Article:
I am analogous to an Italian Chef who adores cooking — but who has never tasted a meatball. I consider myself a fundraising professional, but I have never participated in an event with a fundraising minimum. Sure, I’ve walked and biked to raise money for charities, but I’ve always shied away from committing to a nonprofit event that required a fundraising minimum.

I’ve decided this is the year that I’m making it happen (gulp). I’ve already registered for my event of choice. I’m walking the Susan G. Komen 3-Day for the Cure. I will walk 60 miles and raise $2300 to help find a cure for breast cancer. Full disclosure – I work on this event in my professional life. Another full disclosure – I love the 3-Day for the Cure. It’s a great event for an amazing nonprofit with a critical mission.

Having chosen an event has made me a little less nervous. At least I know the challenge I’m facing. I also recognize that my friends and family will be monumentally impressed that I’m walking 60 miles. Let’s just say I’m not an endurance athlete (or an athlete at all). I do like to walk, but I generally keep it under two miles at a time. So telling the people in my life that I’m taking on such a huge challenge will hopefully encourage them to respond in a big way.

So far I’ve had a great response. I’ve raised about half of my $2300 minimum. These donations have come from my co-workers, family and friends. I have truly been overwhelmed by their generosity. A month ago when I began fundraising, I would not have guessed that I would already be half-way to my goal. I am really proud of what I’ve accomplished so far, and as a fundraising professional it’s been a fantastic experience to see how fundraising theory plays out in the real world.

Here are a few tips I’ve found helpful:

1. Plan ahead. Don’t ask every person you know to donate $5 if that will only get you to $500. Make a list of who you’ll ask and how much you’ll ask for from each person or group of people. Don’t limit yourself to monetary donations. People who aren’t in a position to give money may be willing to help in other ways. Perhaps he or she can donate time for a car wash or clean out his or her garage to donate items to a yard sale.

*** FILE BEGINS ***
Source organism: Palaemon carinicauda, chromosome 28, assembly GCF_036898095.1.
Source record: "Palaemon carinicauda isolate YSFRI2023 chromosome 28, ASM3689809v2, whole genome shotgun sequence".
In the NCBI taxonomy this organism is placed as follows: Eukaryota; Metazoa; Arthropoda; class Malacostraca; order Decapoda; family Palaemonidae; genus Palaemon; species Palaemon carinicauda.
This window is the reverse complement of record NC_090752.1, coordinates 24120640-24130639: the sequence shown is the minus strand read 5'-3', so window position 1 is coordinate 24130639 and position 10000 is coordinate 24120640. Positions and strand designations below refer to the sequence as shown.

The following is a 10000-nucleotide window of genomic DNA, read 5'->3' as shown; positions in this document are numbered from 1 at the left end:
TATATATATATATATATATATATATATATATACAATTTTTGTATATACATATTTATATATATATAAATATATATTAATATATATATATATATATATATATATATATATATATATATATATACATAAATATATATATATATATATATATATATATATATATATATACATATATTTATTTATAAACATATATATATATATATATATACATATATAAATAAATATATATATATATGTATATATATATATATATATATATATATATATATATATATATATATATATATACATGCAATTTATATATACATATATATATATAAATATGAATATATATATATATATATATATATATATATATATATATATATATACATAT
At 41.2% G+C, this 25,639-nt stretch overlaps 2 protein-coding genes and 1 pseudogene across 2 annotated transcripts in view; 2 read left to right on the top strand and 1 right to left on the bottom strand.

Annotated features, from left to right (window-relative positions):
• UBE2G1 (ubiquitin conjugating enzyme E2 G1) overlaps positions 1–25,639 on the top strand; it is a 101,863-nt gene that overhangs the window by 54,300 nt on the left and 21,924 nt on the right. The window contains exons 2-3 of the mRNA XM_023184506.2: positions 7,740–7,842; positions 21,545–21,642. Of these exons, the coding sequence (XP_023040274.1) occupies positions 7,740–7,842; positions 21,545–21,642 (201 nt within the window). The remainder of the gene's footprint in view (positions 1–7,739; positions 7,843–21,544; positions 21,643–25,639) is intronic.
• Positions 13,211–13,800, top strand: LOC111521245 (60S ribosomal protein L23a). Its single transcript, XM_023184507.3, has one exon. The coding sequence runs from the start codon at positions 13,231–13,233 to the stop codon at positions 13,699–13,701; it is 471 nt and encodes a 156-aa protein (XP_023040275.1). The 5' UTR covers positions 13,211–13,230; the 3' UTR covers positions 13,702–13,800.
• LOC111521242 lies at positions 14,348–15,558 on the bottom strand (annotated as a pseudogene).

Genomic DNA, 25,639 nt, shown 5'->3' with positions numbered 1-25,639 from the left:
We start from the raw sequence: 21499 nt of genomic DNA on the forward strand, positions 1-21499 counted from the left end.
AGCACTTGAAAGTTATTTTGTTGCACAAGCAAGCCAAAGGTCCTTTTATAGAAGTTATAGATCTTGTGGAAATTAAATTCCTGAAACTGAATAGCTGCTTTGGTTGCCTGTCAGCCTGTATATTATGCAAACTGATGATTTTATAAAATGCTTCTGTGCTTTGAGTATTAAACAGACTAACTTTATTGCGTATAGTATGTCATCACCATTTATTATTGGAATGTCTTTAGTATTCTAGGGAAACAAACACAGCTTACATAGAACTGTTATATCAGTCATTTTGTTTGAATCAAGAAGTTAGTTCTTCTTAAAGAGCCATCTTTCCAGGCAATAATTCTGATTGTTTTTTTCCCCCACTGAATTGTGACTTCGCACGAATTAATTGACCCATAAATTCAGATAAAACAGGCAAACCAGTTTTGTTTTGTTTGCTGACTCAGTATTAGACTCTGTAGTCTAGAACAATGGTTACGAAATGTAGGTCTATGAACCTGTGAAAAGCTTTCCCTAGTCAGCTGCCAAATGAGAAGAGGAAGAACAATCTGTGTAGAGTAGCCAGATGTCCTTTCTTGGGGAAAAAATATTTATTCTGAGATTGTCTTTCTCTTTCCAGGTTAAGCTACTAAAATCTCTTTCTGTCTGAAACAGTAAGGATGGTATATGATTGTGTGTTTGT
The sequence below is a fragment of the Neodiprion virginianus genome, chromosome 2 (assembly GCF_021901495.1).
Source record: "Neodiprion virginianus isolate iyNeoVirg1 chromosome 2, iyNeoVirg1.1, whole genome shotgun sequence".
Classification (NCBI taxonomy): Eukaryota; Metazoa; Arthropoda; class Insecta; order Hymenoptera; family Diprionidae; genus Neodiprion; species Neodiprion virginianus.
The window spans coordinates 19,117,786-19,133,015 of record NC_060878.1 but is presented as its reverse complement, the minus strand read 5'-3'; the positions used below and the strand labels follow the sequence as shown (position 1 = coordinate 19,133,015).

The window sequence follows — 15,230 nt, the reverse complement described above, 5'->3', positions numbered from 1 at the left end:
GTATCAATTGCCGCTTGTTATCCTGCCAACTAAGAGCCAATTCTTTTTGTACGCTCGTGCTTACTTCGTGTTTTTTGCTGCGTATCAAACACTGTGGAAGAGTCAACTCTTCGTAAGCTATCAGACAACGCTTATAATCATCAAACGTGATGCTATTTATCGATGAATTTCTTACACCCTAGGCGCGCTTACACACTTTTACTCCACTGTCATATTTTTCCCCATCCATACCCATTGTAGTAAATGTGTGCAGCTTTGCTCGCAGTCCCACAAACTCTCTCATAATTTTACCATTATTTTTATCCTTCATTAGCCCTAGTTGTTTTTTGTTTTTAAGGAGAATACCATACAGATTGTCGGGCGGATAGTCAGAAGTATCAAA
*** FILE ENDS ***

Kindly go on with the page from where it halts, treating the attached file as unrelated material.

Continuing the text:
2. Make it easy. Present your request in a way that makes sense to each donor. Don’t send an email to your grandmother if she is still using a dial-up internet connection. Likewise, avoid sending a letter in the mail to your 25 year-old niece who is always on her iPhone.

3. Timing is key. Most online gifts are made during work hours when potential donors are at their computers, so don’t wait for the weekend to send out an email to co-workers asking for a donation. In my personal experience, I have found that Fridays are a good day to send out email solicitations. People are in a good mood and may be feeling more generous than usual. Also, consider sending out your request on the day that your co-workers are paid. They may be more willing to donate when their wallets are full.

I’ve finally tasted the meatballs — and they are delicious. I can’t believe that I waited so long.

 

Share Button